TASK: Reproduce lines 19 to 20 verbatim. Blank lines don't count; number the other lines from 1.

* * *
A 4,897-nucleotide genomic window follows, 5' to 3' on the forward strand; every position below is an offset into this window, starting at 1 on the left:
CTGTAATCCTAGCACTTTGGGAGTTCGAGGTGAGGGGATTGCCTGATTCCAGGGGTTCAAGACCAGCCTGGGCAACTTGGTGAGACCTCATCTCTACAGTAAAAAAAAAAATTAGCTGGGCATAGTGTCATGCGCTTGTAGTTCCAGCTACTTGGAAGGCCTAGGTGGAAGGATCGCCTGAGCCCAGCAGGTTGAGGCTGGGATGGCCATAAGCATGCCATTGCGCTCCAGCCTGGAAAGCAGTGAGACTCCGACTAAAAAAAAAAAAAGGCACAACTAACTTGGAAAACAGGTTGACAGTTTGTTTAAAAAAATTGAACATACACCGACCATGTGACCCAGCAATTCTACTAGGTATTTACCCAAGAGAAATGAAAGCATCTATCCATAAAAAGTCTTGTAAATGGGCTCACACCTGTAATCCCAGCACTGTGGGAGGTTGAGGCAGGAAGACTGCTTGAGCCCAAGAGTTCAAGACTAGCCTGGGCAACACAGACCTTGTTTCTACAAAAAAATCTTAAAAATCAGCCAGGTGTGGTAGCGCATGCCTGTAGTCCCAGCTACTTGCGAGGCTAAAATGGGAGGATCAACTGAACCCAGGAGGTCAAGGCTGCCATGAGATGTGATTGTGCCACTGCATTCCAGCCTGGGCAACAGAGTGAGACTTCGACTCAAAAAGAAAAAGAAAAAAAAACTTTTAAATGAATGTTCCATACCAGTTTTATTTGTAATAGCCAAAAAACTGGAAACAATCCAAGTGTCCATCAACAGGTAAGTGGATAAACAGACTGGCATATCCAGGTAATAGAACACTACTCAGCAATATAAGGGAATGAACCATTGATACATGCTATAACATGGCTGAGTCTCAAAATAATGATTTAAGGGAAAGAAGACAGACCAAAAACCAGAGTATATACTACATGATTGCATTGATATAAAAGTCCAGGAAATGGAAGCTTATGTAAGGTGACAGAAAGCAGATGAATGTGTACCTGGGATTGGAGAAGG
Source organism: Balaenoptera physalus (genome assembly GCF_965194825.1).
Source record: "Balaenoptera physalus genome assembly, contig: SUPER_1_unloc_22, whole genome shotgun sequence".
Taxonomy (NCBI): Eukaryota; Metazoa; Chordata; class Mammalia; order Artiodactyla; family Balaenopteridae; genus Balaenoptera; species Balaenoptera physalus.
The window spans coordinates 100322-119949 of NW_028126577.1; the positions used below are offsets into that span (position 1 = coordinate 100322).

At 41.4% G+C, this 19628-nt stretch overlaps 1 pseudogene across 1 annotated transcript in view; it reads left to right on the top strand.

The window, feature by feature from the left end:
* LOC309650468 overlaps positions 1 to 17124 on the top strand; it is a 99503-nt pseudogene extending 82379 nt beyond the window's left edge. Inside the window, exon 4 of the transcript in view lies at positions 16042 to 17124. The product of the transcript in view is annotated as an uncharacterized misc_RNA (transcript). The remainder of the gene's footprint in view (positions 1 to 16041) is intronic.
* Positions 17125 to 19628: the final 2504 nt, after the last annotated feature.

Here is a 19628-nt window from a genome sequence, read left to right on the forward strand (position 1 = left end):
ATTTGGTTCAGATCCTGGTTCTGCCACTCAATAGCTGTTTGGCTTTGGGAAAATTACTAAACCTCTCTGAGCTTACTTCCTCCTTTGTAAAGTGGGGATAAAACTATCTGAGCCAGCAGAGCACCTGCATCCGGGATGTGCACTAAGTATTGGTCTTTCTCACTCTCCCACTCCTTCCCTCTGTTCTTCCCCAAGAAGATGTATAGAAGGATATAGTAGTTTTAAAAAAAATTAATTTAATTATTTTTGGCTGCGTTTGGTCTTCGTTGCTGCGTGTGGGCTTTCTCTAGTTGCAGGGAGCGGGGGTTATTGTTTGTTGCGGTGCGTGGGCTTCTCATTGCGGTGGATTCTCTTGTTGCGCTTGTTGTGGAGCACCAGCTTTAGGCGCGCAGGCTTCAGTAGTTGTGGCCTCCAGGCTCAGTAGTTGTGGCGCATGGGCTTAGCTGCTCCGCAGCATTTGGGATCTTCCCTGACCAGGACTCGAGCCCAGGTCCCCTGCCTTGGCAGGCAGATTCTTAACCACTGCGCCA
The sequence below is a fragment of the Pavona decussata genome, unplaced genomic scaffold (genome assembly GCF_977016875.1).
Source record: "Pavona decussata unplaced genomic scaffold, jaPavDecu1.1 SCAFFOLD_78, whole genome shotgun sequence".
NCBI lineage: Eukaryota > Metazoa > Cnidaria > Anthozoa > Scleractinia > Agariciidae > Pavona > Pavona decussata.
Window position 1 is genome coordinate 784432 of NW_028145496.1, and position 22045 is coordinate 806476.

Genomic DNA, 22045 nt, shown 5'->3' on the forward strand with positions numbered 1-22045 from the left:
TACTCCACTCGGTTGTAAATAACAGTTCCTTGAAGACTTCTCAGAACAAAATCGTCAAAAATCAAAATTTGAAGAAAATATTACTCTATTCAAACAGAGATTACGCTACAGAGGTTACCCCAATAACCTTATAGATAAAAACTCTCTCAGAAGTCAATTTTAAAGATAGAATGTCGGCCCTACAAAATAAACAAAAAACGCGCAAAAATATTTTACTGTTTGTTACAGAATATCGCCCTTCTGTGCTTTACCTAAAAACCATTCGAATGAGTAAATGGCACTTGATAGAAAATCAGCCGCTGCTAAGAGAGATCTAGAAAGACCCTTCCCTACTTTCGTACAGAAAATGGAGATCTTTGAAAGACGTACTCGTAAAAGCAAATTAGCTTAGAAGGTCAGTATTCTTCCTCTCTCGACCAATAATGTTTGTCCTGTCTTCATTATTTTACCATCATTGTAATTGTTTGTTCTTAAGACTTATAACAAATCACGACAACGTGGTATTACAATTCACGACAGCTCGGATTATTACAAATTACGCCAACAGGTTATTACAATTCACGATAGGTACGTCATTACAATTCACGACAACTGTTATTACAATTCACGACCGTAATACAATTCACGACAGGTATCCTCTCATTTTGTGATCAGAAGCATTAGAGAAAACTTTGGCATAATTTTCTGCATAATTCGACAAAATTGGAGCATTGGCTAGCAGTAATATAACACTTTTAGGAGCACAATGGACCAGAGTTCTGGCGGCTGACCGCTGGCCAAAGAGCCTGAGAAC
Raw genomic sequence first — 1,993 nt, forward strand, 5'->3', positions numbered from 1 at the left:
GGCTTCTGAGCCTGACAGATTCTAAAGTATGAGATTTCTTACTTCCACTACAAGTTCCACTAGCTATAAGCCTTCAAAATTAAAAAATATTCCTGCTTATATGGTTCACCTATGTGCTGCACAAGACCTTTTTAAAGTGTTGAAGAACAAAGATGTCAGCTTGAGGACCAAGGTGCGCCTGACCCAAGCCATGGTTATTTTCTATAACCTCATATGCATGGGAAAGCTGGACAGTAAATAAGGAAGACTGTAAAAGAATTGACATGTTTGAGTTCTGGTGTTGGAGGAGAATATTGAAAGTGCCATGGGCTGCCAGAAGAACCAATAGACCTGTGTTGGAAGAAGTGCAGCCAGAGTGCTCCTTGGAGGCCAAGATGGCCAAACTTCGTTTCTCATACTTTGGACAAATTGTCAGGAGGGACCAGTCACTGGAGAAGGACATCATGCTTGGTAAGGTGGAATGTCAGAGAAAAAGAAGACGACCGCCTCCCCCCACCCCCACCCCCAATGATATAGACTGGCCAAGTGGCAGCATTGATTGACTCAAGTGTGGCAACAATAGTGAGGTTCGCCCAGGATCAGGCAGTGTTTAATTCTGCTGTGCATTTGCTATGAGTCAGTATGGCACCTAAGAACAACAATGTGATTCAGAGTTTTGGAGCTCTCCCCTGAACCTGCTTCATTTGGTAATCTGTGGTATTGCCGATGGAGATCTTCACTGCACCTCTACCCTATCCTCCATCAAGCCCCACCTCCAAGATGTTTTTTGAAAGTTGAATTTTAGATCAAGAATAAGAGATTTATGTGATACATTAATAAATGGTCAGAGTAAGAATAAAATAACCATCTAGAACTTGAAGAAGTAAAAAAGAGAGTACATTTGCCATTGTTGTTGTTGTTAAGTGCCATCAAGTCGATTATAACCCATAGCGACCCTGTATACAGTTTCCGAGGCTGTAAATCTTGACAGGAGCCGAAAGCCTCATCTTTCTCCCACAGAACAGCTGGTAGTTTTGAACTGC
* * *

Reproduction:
Raw genomic sequence first — 1,993 nt, forward strand, 5'->3', positions numbered from 1 at the left:
GGCTTCTGAGCCTGACAGATTCTAAAGTATGAGATTTCTTACTTCCACTACAAGTTCCACTAGCTATAAGCCTTCAAAATTAAAAAATATTCCTGCTTATATGGTTCACCTATGTGCTGCACAAGACCTTTTTAAAGTGTTGAAGAACAAAGATGTCAGCTTGAGGACCAAGGTGCGCCTGACCCAAGCCATGGTTATTTTCTATAACCTCATATGCATGGGAAAGCTGGACAGTAAATAAGGAAGACTGTAAAAGAATTGACATGTTTGAGTTCTGGTGTTGGAGGAGAATATTGAAAGTGCCATGGGCTGCCAGAAGAACCAATAGACCTGTGTTGGAAGAAGTGCAGCCAGAGTGCTCCTTGGAGGCCAAGATGGCCAAACTTCGTTTCTCATACTTTGGACAAATTGTCAGGAGGGACCAGTCACTGGAGAAGGACATCATGCTTGGTAAGGTGGAATGTCAGAGAAAAAGAAGACGACCGCCTCCCCCCACCCCCACCCCCAATGATATAGACTGGCCAAGTGGCAGCATTGATTGACTCAAGTGTGGCAACAATAGTGAGGTTCGCCCAGGATCAGGCAGTGTTTAATTCTGCTGTGCATTTGCTATGAGTCAGTATGGCACCTAAGAACAACAATGTGATTCAGAGTTTTGGAGCTCTCCCCTGAACCTGCTTCATTTGGTAATCTGTGGTATTGCCGATGGAGATCTTCACTGCACCTCTACCCTATCCTCCATCAAGCCCCACCTCCAAGATGTTTTTTGAAAGTTGAATTTTAGATCAAGAATAAGAGATTTATGTGATACATTAATAAATGGTCAGAGTAAGAATAAAATAACCATCTAGAACTTGAAGAAGTAAAAAAGAGAGTACATTTGCCATTGTTGTTGTTGTTAAGTGCCATCAAGTCGATTATAACCCATAGCGACCCTGTATACAGTTTCCGAGGCTGTAAATCTTGACAGGAGCCGAAAGCCTCATCTTTCTCCCACAGAACAGCTGGTAGTTTTGAACTGC